</head>
	<body>
		<img src="/test-assets/shared/fireworks.jpg" alt="Fireworks over Paris" />
		<p lang="nl">
			Gelukkig nieuwjaar!
		</p>
	</body>
</html>

Failed

Failed Example 1

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This page has lang attribute value of da (Danish), which does not matches the default language of the page. The default language is English because all words are English.

<html lang="da">
	<head>
		<title>ACT Rules Format 1.0 - Abstract</title>
	</head>
	<body>
		<p>
			The Accessibility Conformance Testing (ACT) Rules Format 1.0 defines a format for writing accessibility test
			rules. These test rules can be used for developing automated testing tools and manual testing methodologies. It
			provides a common format that allows any party involved in accessibility testing to document and share their
			testing procedures in a robust and understandable manner. This enables transparency and harmonization of testing
			methods, including methods implemented by accessibility test tools.
		</p>
	</body>
</html>

Failed Example 2

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This page has a lang attribute value of nl (Dutch), which does not match the default language of the page. The default language is English because all but a few words are English.

<html lang="nl">
	<head>
		<title>Gelukkig</title>
	</head>
	<body>
		<p>The Dutch word "gelukkig" has no equivalent in English.</p>
	</body>
</html>

Failed Example 3

Open in a new tab

This page has lang attribute value of en (English), which does not matches the default language of the page. The default language is Dutch because all English words are in a p element with a lang attribute value of en.

<html lang="en">
	<head>
		<title>Met de kippen op stok</title>
	</head>
	<body>
		<blockquote>
			<p>"Hij ging met de kippen op stok"</p>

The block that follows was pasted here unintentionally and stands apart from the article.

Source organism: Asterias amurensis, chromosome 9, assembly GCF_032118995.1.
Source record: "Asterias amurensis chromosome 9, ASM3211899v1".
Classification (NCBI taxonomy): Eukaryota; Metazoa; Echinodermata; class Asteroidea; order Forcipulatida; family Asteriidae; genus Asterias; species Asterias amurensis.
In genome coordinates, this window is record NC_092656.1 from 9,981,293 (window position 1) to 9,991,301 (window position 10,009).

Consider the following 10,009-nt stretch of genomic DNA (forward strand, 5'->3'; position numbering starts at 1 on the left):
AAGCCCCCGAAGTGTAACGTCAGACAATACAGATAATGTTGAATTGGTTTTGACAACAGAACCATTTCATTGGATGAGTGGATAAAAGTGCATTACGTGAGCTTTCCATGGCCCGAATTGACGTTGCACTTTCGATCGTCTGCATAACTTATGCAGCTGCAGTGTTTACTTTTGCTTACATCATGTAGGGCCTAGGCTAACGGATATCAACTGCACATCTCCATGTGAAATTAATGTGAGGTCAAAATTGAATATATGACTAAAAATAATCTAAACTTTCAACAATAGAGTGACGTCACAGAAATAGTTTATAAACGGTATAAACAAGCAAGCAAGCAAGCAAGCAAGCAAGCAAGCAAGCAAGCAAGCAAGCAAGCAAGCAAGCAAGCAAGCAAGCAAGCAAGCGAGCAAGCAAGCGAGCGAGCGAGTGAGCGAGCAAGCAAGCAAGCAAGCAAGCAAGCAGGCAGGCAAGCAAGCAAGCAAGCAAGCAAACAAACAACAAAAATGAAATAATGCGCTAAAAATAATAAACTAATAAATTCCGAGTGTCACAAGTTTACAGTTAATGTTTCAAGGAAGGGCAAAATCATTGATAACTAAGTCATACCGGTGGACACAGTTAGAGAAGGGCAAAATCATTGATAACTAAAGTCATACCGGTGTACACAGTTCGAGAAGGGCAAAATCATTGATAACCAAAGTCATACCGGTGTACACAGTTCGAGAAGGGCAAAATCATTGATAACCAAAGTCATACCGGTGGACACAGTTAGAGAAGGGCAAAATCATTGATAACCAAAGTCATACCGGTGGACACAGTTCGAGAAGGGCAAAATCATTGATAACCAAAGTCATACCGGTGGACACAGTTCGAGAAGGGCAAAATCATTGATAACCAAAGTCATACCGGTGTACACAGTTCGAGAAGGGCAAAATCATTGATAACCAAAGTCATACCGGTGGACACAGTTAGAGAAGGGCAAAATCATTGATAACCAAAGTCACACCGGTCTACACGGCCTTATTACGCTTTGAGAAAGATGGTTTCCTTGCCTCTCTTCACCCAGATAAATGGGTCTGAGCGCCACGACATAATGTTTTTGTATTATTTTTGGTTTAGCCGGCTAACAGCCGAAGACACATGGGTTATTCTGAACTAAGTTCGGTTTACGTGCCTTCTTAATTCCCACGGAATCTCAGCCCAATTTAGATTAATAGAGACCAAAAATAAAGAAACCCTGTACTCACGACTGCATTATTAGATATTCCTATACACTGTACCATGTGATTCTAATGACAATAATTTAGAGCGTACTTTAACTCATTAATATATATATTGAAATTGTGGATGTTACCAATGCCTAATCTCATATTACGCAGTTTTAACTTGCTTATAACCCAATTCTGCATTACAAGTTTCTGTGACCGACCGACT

</blockquote>
		<p lang="en">
			This Dutch phrase literally translates into "He went to roost with the chickens", but it means that he went to bed
			early.
		</p>
	</body>
</html>

Failed Example 4

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This page has a lang attribute value of nl (Dutch), which does not match the default language of the page. The default language is English because the accessible texts are English, and all other text is in a p element with a lang attribute value of nl.

<html lang="nl">
	<head>
		<title>Fireworks over Paris</title>
	</head>
	<body>
		<img src="/test-assets/shared/fireworks.jpg" alt="Fireworks over Paris" />
		<p lang="nl">
			Gelukkig nieuwjaar!
		</p>
	</body>
</html>

Failed Example 5

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This page has a lang attribute value of nl (Dutch), which does not match the default language of the page. The default language is English because the accessible name of the img element is English. The lang attribute on the p element is effectively ignored.

<html lang="nl">
	<head>
		<title>Paris</title>
	</head>
	<body>
		<img src="/test-assets/shared/fireworks.jpg" aria-labelledby="caption" />
		<p lang="en" id="caption" hidden>
			Fireworks over Paris!
		</p>
	</body>
</html>

Inapplicable

Inapplicable Example 1

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This is an SVG document, not an HTML document.

<svg xmlns="http://www.w3.org/2000/svg" lang="fr"></svg>

Inapplicable Example 2

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This page has an undefined default language because it has no content or document title.

<html></html>

Inapplicable Example 3

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This page has an undefined default language because it has no document title and all its content is wrapped in an element with a lang attribute.

<html>
	<p lang="en">
		The Accessibility Conformance Testing (ACT) Rules Format 1.0 defines a format for writing accessibility test rules.
		These test rules can be used for developing automated testing tools and manual testing methodologies. It provides a
		common format that allows any party involved in accessibility testing to document and share their testing procedures
		in a robust and understandable manner. This enables transparency and harmonization of testing methods, including
		methods implemented by accessibility test tools.
	</p>
</html>

Inapplicable Example 4

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This page has an undefined default language because it can either be English or French.

<html lang="fr">
	<head>
		<title>Paul put dire comment on tape</title>
	</head>
	<body>
		<p>Paul put dire comment on tape</p>
	</body>
</html>

Glossary

Accessible Name

The accessible name is the programmatically determined name of a user interface element that is included in the accessibility tree.

The accessible name is calculated using the accessible name and description computation.